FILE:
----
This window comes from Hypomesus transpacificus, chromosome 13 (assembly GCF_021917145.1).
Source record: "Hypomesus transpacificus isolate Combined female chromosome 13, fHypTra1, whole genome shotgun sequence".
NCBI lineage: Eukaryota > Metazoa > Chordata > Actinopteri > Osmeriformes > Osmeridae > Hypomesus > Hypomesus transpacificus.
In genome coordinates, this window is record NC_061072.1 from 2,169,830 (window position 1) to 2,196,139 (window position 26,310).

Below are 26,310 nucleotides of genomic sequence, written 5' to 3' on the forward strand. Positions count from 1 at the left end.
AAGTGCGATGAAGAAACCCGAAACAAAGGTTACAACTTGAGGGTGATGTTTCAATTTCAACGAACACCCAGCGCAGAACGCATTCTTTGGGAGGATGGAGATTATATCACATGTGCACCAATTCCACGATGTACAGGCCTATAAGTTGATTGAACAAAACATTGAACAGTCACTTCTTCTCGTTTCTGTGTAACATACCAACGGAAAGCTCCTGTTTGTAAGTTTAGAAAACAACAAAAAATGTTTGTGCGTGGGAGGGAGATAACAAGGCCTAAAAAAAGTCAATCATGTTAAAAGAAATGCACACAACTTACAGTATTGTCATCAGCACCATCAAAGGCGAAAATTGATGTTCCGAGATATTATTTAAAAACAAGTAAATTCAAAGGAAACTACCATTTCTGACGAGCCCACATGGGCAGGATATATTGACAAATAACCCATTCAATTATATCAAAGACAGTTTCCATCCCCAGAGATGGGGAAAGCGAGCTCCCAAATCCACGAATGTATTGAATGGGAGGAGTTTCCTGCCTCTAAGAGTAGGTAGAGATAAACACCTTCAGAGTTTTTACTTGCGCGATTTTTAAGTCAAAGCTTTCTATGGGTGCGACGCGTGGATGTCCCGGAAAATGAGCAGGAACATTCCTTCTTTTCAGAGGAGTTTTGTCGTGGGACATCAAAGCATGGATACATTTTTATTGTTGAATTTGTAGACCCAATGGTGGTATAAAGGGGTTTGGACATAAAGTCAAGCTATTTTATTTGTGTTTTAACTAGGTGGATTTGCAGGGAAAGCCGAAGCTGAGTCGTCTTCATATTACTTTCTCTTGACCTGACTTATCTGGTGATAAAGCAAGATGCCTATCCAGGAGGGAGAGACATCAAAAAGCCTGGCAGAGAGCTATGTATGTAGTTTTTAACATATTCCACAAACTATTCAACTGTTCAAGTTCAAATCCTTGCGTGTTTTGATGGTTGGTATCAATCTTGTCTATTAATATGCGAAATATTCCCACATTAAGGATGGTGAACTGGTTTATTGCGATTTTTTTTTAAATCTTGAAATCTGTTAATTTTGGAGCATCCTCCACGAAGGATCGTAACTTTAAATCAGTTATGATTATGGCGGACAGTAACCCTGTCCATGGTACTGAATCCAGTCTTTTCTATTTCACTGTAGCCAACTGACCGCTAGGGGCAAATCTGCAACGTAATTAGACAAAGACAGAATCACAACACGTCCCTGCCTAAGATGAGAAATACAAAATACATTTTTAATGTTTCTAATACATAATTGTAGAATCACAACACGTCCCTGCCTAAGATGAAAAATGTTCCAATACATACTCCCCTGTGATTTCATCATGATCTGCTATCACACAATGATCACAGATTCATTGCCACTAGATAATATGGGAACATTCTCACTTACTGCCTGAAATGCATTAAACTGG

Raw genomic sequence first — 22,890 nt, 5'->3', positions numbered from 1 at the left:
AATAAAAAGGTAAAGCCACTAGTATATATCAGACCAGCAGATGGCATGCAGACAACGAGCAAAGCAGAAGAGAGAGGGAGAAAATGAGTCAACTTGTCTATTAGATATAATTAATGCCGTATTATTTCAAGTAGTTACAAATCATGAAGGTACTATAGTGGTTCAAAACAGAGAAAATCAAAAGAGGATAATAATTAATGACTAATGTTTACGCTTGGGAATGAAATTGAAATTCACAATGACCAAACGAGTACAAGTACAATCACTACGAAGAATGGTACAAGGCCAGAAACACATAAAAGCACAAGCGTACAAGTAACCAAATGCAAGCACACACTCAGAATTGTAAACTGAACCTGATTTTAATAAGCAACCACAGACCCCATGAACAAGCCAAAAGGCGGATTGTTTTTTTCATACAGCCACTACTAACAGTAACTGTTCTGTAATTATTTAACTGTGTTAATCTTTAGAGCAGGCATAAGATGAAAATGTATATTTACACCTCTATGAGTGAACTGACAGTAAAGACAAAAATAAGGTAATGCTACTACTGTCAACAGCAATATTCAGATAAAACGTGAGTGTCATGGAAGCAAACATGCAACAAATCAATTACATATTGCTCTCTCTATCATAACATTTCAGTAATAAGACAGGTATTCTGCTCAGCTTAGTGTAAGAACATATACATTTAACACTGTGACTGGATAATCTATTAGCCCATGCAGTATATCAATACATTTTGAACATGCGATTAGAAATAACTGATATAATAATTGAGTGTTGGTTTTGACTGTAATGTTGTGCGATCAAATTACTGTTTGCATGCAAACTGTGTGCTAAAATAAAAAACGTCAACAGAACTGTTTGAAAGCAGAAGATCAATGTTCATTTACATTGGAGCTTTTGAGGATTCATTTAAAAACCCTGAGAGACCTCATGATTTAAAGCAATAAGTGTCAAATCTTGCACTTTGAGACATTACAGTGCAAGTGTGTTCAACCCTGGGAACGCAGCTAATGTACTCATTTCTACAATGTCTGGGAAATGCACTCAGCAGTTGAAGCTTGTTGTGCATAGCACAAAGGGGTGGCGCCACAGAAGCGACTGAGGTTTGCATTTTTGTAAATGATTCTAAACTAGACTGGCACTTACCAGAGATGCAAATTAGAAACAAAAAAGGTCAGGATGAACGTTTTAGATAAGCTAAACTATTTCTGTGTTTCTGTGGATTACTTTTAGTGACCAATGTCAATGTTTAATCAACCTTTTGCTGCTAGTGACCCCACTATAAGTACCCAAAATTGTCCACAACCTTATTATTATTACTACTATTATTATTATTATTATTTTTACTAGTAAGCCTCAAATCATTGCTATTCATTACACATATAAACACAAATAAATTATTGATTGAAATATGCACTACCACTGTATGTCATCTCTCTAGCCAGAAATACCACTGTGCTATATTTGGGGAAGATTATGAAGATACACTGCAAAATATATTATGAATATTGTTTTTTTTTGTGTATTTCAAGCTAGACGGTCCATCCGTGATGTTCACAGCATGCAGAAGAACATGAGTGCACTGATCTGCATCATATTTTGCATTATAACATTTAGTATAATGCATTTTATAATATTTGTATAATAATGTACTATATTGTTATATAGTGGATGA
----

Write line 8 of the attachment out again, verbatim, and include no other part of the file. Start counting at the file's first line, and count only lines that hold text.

AATAAAAAGGTAAAGCCACTAGTATATATCAGACCAGCAGATGGCATGCAGACAACGAGCAAAGCAGAAGAGAGAGGGAGAAAATGAGTCAACTTGTCTATTAGATATAATTAATGCCGTATTATTTCAAGTAGTTACAAATCATGAAGGTACTATAGTGGTTCAAAACAGAGAAAATCAAAAGAGGATAATAATTAATGACTAATGTTTACGCTTGGGAATGAAATTGAAATTCACAATGACCAAACGAGTACAAGTACAATCACTACGAAGAATGGTACAAGGCCAGAAACACATAAAAGCACAAGCGTACAAGTAACCAAATGCAAGCACACACTCAGAATTGTAAACTGAACCTGATTTTAATAAGCAACCACAGACCCCATGAACAAGCCAAAAGGCGGATTGTTTTTTTCATACAGCCACTACTAACAGTAACTGTTCTGTAATTATTTAACTGTGTTAATCTTTAGAGCAGGCATAAGATGAAAATGTATATTTACACCTCTATGAGTGAACTGACAGTAAAGACAAAAATAAGGTAATGCTACTACTGTCAACAGCAATATTCAGATAAAACGTGAGTGTCATGGAAGCAAACATGCAACAAATCAATTACATATTGCTCTCTCTATCATAACATTTCAGTAATAAGACAGGTATTCTGCTCAGCTTAGTGTAAGAACATATACATTTAACACTGTGACTGGATAATCTATTAGCCCATGCAGTATATCAATACATTTTGAACATGCGATTAGAAATAACTGATATAATAATTGAGTGTTGGTTTTGACTGTAATGTTGTGCGATCAAATTACTGTTTGCATGCAAACTGTGTGCTAAAATAAAAAACGTCAACAGAACTGTTTGAAAGCAGAAGATCAATGTTCATTTACATTGGAGCTTTTGAGGATTCATTTAAAAACCCTGAGAGACCTCATGATTTAAAGCAATAAGTGTCAAATCTTGCACTTTGAGACATTACAGTGCAAGTGTGTTCAACCCTGGGAACGCAGCTAATGTACTCATTTCTACAATGTCTGGGAAATGCACTCAGCAGTTGAAGCTTGTTGTGCATAGCACAAAGGGGTGGCGCCACAGAAGCGACTGAGGTTTGCATTTTTGTAAATGATTCTAAACTAGACTGGCACTTACCAGAGATGCAAATTAGAAACAAAAAAGGTCAGGATGAACGTTTTAGATAAGCTAAACTATTTCTGTGTTTCTGTGGATTACTTTTAGTGACCAATGTCAATGTTTAATCAACCTTTTGCTGCTAGTGACCCCACTATAAGTACCCAAAATTGTCCACAACCTTATTATTATTACTACTATTATTATTATTATTATTTTTACTAGTAAGCCTCAAATCATTGCTATTCATTACACATATAAACACAAATAAATTATTGATTGAAATATGCACTACCACTGTATGTCATCTCTCTAGCCAGAAATACCACTGTGCTATATTTGGGGAAGATTATGAAGATACACTGCAAAATATATTATGAATATTGTTTTTTTTTGTGTATTTCAAGCTAGACGGTCCATCCGTGATGTTCACAGCATGCAGAAGAACATGAGTGCACTGATCTGCATCATATTTTGCATTATAACATTTAGTATAATGCATTTTATAATATTTGTATAATAATGTACTATATTGTTATATAGTGGATGA